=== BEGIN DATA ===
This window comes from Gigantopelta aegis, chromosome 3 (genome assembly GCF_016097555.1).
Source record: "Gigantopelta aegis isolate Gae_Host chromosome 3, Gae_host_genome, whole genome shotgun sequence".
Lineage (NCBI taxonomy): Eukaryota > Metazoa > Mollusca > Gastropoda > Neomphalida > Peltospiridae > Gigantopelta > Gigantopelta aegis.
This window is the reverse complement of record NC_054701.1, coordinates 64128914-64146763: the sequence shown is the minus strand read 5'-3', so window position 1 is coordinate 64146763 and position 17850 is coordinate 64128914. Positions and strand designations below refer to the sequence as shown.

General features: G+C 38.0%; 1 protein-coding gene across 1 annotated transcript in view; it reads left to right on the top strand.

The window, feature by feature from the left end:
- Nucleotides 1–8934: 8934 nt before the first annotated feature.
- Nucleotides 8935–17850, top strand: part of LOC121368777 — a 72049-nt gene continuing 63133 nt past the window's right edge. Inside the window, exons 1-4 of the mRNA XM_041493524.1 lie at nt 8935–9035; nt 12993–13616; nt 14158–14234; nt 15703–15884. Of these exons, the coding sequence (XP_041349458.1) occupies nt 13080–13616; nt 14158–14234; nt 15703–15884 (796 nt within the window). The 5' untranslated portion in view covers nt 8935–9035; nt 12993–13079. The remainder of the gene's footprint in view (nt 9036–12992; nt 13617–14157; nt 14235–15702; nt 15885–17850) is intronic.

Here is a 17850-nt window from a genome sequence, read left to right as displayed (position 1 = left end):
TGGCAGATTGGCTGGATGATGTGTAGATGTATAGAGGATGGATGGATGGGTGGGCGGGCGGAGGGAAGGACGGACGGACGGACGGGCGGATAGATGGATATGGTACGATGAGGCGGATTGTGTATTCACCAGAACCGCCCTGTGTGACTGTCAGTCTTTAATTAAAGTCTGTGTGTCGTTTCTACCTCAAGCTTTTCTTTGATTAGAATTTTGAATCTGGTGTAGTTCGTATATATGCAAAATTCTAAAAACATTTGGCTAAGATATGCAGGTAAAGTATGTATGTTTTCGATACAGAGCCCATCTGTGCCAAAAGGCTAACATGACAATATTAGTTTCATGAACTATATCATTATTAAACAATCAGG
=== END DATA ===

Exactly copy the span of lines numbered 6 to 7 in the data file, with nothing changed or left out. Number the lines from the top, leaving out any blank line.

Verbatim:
The window, feature by feature from the left end:
- Nucleotides 1–8934: 8934 nt before the first annotated feature.